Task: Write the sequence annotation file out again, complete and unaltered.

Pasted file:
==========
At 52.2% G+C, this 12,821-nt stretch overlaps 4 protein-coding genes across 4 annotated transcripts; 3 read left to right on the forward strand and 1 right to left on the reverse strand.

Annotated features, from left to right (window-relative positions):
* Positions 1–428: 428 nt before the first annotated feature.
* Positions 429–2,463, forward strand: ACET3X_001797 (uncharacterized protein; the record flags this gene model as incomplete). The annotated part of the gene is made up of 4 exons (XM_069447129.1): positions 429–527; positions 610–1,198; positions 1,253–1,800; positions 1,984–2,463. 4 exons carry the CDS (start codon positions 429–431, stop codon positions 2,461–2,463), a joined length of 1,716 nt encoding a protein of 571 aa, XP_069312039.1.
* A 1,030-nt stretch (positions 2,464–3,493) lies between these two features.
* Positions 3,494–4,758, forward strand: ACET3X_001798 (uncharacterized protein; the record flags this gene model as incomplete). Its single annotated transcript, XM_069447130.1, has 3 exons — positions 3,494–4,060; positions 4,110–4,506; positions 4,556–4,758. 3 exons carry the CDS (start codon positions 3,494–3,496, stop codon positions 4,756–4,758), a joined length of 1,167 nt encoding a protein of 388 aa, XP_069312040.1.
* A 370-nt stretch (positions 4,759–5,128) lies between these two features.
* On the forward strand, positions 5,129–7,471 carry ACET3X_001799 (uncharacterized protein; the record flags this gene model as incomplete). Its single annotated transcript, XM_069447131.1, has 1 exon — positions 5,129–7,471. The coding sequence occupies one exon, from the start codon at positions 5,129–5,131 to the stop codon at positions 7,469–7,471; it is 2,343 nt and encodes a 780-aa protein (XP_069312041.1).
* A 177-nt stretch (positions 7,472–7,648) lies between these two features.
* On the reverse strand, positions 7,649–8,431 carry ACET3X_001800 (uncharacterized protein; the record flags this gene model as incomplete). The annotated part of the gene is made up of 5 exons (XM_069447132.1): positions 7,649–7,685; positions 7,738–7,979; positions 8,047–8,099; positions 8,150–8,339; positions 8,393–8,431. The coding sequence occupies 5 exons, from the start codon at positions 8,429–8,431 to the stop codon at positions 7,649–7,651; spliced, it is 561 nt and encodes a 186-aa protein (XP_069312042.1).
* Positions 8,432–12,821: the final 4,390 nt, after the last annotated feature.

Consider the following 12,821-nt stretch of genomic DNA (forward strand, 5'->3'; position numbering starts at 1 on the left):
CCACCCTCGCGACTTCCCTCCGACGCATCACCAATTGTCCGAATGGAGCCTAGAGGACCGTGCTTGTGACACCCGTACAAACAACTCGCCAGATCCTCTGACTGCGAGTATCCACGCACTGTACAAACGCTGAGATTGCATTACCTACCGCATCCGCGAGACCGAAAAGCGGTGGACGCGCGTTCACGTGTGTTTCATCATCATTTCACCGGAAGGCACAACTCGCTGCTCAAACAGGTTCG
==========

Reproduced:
At 52.2% G+C, this 12,821-nt stretch overlaps 4 protein-coding genes across 4 annotated transcripts; 3 read left to right on the forward strand and 1 right to left on the reverse strand.

Annotated features, from left to right (window-relative positions):
* Positions 1–428: 428 nt before the first annotated feature.
* Positions 429–2,463, forward strand: ACET3X_001797 (uncharacterized protein; the record flags this gene model as incomplete). The annotated part of the gene is made up of 4 exons (XM_069447129.1): positions 429–527; positions 610–1,198; positions 1,253–1,800; positions 1,984–2,463. 4 exons carry the CDS (start codon positions 429–431, stop codon positions 2,461–2,463), a joined length of 1,716 nt encoding a protein of 571 aa, XP_069312039.1.
* A 1,030-nt stretch (positions 2,464–3,493) lies between these two features.
* Positions 3,494–4,758, forward strand: ACET3X_001798 (uncharacterized protein; the record flags this gene model as incomplete). Its single annotated transcript, XM_069447130.1, has 3 exons — positions 3,494–4,060; positions 4,110–4,506; positions 4,556–4,758. 3 exons carry the CDS (start codon positions 3,494–3,496, stop codon positions 4,756–4,758), a joined length of 1,167 nt encoding a protein of 388 aa, XP_069312040.1.
* A 370-nt stretch (positions 4,759–5,128) lies between these two features.
* On the forward strand, positions 5,129–7,471 carry ACET3X_001799 (uncharacterized protein; the record flags this gene model as incomplete). Its single annotated transcript, XM_069447131.1, has 1 exon — positions 5,129–7,471. The coding sequence occupies one exon, from the start codon at positions 5,129–5,131 to the stop codon at positions 7,469–7,471; it is 2,343 nt and encodes a 780-aa protein (XP_069312041.1).
* A 177-nt stretch (positions 7,472–7,648) lies between these two features.
* On the reverse strand, positions 7,649–8,431 carry ACET3X_001800 (uncharacterized protein; the record flags this gene model as incomplete). The annotated part of the gene is made up of 5 exons (XM_069447132.1): positions 7,649–7,685; positions 7,738–7,979; positions 8,047–8,099; positions 8,150–8,339; positions 8,393–8,431. The coding sequence occupies 5 exons, from the start codon at positions 8,429–8,431 to the stop codon at positions 7,649–7,651; spliced, it is 561 nt and encodes a 186-aa protein (XP_069312042.1).
* Positions 8,432–12,821: the final 4,390 nt, after the last annotated feature.

Consider the following 12,821-nt stretch of genomic DNA (forward strand, 5'->3'; position numbering starts at 1 on the left):
CCACCCTCGCGACTTCCCTCCGACGCATCACCAATTGTCCGAATGGAGCCTAGAGGACCGTGCTTGTGACACCCGTACAAACAACTCGCCAGATCCTCTGACTGCGAGTATCCACGCACTGTACAAACGCTGAGATTGCATTACCTACCGCATCCGCGAGACCGAAAAGCGGTGGACGCGCGTTCACGTGTGTTTCATCATCATTTCACCGGAAGGCACAACTCGCTGCTCAAACAGGTTCG